Next up, a panel discussion on educating physicians to ensure compliance. The panel is all physicians. One of the first questions had to do with physician staffing of the ED and obs unit (from the perspective of the physician group that provides ED and obs coverage for the hospital). A pitfall of ED based observation units is that emergency medicine physicians tend to prefer acute care. Unless the ED doc also has a background in primary care or internal medicine, the typical ED doc doesn't have the mind set for covering observation units. A resulting management issue is that observation patients have better physician reimbursement than ED patients, meaning the docs covering the obs unit will generate more revenue - splitting that revenue fairly among the physicians in the practice is a challenge.

New units need specific criteria for patients that are appropriate (or more typically, excluded) for observation. Also needed is a framework for reviewing cases retrospectively, so medical staff can fine tune their observation unit decision making. The panel also recommended that procedures be developed that center admit/discharge questions around binary unambiguous criteria. A frequent strategy is to assign PAs (physician assistants) to manage the obs patients. The natural tendencies of PAs turns out to be inconsistent with the objective of getting obs patients discharged. PAs tend to lean on the patient's general practitioner who are not focused on discharging. All of the panelists reported that they pulled their PAs off the obs unit and refocused them to the ED.

One of the panelists was an admitted "IT dork", and there was a consensus on the importance of having EMR capabilities so ED docs can easily follow observation patients after they're transferred outside of the ED.

Numerous studies have been done comparing hospital observation units run by internal medicine to ED obs units. The preponderance of the data shows that ED obs provide better patient satisfaction, lower LOS, less morbidity and mortality. At Cleveland Clinic they put CHF patients into the ED obs and cut 2 days off the LOS. The message from these ED docs was, "ED obs does it better."

There was also a lot of discussion on effectively leveraging the ED obs unit and working relationships - and informal agreements - with other consulting and attending physicians. By minimizing the middle of the night phone calls, many physicians will agree to see those patients first thing in the morning. They also discussed proving some physicians with "consulting" opportunities, especially surgeons, neurologist and other specialists. The key is getting those physicians to see your patients in as timely a period as possible.

William Kasdon, MD, talked about observation pathways, focused on where obs units fit in the overall care delivery process, patient selection for obs units and all the documentation and management that's necessary to minimize denials and maximize patient flow. The ALOS (average length of stay) in his ED obs unit is about 14.5 hours. When the amount of emergent medical care required by the patient has been delivered and the level of hotel type care starts to ramp up, patients become candidates for the observation unit. These patients can get out of the ED, and placed in a less clinically intense - and expensive - area because most emergent care has been delivered.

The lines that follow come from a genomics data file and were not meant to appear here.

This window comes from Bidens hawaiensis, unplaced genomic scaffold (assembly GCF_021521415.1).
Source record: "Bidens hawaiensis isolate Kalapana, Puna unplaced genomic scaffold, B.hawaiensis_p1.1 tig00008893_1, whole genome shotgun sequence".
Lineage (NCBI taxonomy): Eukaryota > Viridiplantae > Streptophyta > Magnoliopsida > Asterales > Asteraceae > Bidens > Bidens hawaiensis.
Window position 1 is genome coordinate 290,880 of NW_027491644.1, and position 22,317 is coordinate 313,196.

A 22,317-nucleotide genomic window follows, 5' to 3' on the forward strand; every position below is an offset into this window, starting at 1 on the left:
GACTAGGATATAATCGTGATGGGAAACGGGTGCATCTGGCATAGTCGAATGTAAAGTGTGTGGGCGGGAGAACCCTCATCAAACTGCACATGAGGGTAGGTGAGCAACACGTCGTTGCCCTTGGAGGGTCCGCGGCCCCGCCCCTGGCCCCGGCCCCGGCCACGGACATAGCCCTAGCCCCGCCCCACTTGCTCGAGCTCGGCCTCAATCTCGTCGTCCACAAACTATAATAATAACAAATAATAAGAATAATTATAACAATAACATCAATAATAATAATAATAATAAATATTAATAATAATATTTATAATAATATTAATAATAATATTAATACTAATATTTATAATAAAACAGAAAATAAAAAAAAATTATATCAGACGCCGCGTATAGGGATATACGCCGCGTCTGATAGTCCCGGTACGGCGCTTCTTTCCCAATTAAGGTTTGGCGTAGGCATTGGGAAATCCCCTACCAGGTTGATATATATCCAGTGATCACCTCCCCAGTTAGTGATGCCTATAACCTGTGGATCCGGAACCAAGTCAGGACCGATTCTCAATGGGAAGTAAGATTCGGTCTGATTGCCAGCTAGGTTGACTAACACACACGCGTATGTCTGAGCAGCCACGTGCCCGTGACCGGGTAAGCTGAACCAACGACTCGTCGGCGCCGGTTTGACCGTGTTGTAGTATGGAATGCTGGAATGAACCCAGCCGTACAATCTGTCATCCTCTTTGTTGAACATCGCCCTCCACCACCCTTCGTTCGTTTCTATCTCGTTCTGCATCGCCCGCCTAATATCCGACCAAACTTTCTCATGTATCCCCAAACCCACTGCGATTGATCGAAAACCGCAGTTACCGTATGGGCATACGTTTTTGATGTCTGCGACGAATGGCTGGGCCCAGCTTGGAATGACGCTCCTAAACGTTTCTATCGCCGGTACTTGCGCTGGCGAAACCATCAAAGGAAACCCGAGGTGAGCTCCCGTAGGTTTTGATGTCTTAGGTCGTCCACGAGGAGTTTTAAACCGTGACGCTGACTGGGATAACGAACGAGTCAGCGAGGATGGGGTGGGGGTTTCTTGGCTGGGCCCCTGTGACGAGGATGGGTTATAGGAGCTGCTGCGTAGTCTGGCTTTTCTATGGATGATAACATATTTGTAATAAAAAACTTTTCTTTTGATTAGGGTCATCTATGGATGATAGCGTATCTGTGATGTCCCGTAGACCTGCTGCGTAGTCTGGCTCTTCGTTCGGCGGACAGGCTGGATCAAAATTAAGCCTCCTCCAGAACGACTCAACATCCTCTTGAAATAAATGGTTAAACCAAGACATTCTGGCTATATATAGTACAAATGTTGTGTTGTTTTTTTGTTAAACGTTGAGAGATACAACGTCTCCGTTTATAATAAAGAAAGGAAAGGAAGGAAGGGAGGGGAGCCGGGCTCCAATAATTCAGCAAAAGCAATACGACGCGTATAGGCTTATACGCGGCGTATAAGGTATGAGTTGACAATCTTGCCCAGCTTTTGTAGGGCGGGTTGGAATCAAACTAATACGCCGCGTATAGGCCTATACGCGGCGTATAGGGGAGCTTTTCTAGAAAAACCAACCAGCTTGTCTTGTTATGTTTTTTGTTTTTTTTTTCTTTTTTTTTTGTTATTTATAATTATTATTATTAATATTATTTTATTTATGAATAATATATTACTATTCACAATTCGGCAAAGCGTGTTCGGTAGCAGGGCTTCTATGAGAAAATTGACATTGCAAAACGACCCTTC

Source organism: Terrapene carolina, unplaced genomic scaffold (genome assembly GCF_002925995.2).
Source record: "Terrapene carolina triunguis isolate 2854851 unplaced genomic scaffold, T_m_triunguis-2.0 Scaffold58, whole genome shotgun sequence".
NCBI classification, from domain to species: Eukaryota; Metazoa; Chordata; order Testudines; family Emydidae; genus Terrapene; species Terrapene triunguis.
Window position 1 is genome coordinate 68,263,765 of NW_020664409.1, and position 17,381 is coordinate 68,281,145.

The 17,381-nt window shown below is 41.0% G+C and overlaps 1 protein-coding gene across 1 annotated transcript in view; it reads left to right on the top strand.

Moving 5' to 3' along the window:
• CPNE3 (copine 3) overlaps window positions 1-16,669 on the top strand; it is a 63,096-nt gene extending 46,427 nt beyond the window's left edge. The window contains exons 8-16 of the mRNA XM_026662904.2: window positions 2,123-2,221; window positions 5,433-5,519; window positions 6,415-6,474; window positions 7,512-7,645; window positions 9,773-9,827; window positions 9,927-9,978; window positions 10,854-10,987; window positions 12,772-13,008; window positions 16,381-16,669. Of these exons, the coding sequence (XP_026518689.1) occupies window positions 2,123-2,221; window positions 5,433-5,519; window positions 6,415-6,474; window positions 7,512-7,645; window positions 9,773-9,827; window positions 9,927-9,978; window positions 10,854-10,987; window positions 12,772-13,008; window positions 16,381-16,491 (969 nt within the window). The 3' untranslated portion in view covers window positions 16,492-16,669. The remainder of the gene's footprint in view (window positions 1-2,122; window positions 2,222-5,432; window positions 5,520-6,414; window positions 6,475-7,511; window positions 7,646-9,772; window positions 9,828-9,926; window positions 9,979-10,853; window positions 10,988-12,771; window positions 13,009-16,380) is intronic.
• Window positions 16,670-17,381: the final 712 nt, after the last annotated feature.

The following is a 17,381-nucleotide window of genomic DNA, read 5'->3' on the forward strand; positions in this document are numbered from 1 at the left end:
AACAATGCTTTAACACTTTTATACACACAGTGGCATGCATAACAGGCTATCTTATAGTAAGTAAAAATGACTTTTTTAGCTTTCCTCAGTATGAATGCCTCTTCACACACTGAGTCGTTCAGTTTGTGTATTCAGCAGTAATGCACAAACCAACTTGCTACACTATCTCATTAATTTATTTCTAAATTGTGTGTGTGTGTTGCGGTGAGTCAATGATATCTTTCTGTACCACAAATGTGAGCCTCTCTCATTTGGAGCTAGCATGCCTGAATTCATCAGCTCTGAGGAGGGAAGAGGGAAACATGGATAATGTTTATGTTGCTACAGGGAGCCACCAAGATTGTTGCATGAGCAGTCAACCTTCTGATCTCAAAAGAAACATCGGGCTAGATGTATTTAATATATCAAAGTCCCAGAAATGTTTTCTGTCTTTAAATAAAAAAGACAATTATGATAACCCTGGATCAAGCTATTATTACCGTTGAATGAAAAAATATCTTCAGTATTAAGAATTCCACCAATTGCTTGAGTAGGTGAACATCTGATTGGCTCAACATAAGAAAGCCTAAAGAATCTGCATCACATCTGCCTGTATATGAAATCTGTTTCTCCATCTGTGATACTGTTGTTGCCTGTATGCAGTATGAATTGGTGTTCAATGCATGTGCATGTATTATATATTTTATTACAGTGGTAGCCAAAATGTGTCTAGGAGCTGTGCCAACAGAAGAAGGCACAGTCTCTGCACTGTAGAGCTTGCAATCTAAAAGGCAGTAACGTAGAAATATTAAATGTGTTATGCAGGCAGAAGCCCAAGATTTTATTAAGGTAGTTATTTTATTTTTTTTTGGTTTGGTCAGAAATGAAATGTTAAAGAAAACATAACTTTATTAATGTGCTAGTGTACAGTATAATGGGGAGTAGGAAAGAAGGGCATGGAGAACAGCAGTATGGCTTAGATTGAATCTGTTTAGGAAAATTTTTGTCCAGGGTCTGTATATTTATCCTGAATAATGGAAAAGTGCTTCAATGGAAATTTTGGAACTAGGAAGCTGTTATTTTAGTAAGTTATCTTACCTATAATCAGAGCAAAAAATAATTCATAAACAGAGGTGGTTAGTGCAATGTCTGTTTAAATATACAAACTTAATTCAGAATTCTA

The Ed obs unit can help avoid admissions when census is high, and reduce ALOS improving capacity in crowded emergency departments. Kasdon's talk was focused on having diagnosis-specific pathway improves management and repeatability. They've developed a 3 sheet packet for managing obs patients, including a worksheet (not part of the medical record), standard patient orders (also documents for CMS why patient needs observation - admission criteria and necessity), and patient discharge sheets. The discharge sheet consolidates all the typical things done for a particular patient type, especially medication reconciliation.

Robbin Dick, MD, addressed the topic of "show me the money," talking about coding and documentation on observation patients for both hospital and professional billing. After ensuring there were no coders or payors in the audience, he admitted that he can't imagine why anyone would want to be a coder, given the mixture of encyclopedic knowledge, obscure science and black magic that's seemingly needed to properly code patient encounters. A partial list of the alphabet soup of coding standards was introduced - APC, ICD-9CPT, REV, E, DRG, HCPCS (hicks-picks), CMS 1500, and UB92. The instruction manuals for the CMS 1500 is 78 pages, and the UB92 is 95 pages long.

Also covered were the basic Medicare coding requirements for big 3 diagnoses: chest pain, asthma, and CHF (congestive heart failure). Interestingly, he presented research that that showed two different chest pain diagnoses, one treated in an observation unit and one treated as an inpatient, showed that the obs patients were profitable while the inpatients were not.

Pictured right is the conference meeting room.